12. Art, what would you recommend for chunks that reside on a SAN? I think i will run into trouble with the number of my LUNs and SAN-replication, if i have to create one LUN for each chunk.
    At the moment we have one big filesystem with cooked chunks.

  13. Michael,
    What version of IDS are you running? If it is 10.00 or later it supports O_DIRECT/DIRECT_IO so using filesystem chunks is not as bad as it used to be. The performance hit is between 5-8% as compared to 25-35% without O_DIRECT enabled.

    That said, for best performance you should still be using RAW chunks and in order to avoid maintenance and restore time headaches you should have one partition per chunk. You can do that using one LUN per chunk or you can create larger LUNs on the SAN and subdivide each in to multiple logical RAW devices using a volume manager and assign one such partition per chunk. Remember that if you are using 9.40 or later your chunks no longer have to be <= 2GB they can each be up to 4TB in size.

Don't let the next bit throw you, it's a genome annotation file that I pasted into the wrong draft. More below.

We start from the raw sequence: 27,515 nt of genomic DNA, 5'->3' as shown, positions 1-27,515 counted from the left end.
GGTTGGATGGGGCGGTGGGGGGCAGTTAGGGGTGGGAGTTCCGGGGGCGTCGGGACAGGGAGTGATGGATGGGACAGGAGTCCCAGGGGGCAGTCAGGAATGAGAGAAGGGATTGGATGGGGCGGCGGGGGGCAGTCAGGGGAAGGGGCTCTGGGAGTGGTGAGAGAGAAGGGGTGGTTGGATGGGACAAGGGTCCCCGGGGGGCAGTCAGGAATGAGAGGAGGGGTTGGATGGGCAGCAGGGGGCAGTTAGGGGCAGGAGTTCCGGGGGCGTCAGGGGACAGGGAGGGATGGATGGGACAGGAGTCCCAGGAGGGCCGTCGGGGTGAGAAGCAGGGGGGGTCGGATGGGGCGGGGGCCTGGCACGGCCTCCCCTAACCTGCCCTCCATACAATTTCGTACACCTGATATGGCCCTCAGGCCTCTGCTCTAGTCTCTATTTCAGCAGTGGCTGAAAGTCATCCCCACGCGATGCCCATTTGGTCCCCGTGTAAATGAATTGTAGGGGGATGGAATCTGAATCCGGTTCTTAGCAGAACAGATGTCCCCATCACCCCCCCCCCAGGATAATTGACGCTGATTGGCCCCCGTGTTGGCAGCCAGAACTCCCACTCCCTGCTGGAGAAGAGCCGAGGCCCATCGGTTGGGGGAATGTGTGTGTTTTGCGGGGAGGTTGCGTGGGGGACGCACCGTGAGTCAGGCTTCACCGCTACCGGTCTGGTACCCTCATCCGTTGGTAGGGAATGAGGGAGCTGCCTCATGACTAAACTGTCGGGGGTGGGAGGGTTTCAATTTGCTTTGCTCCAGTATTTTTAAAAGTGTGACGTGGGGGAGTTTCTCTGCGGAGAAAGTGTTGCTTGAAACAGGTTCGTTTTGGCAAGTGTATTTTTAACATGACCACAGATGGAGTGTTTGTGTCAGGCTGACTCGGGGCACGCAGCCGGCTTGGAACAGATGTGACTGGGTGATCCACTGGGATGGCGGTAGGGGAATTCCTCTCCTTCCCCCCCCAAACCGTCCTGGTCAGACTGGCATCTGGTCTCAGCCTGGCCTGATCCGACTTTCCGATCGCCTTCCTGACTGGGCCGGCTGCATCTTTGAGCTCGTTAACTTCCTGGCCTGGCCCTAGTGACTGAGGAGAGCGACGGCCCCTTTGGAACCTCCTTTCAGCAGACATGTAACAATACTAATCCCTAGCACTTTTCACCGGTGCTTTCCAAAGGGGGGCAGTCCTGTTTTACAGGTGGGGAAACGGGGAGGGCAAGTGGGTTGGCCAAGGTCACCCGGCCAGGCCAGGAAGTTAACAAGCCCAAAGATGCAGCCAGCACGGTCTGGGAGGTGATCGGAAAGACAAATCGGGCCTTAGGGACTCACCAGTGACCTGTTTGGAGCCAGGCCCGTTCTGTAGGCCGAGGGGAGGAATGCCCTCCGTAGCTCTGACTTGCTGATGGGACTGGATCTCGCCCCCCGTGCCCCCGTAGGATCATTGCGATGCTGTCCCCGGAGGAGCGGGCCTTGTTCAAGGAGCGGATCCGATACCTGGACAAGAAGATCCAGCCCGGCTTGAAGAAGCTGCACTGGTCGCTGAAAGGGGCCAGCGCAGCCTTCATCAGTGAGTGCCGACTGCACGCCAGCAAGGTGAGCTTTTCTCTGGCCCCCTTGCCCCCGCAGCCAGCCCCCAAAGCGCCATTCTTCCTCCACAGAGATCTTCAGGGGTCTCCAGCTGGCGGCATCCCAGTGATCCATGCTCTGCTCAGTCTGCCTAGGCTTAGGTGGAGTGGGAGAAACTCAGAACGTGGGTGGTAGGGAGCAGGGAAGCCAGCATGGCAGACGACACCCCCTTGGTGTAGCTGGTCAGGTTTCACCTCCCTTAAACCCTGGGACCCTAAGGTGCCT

14. Art, thank your for your thoughts. We have IDS 11.50 on a Suse Linux Enterprise Server 10 SP3, running as a guest on VMWARE ESX4.1 and we are experiencing some performance issues since we virtualized our database server and moved the storage to a SAN.

    I am now trying to get the maximum out of my configuration and check for every single % of performance gain lying around on the floor :)

    ATM we have one coooked file for every chunk with DIRECT_IO enabled. All of them reside on one big single LUN. OS is on a separate LUN.

    I thought of doing what you recommend at first, but i did not, because at the end of the day all the IO has to go through my NIC to the SAN, so there won't be the usual performance gain from putting different chunks on different spindles, right?

    Thanks for your time!

  15. Michael, you have several problems to deal with. Your biggest problem is that you are running Informix in a VM accessing a SAN. In my testing for a major Informix client we found that database IO performance with SANs on a Virtual Machine is at least 50% and as much as 80% below the same SAN's performance on raw metal with the same OS and Informix versions. Part of the problem is in the VM software's IO routines and part is in the SAN's and how they work versus how the VM is accessing them.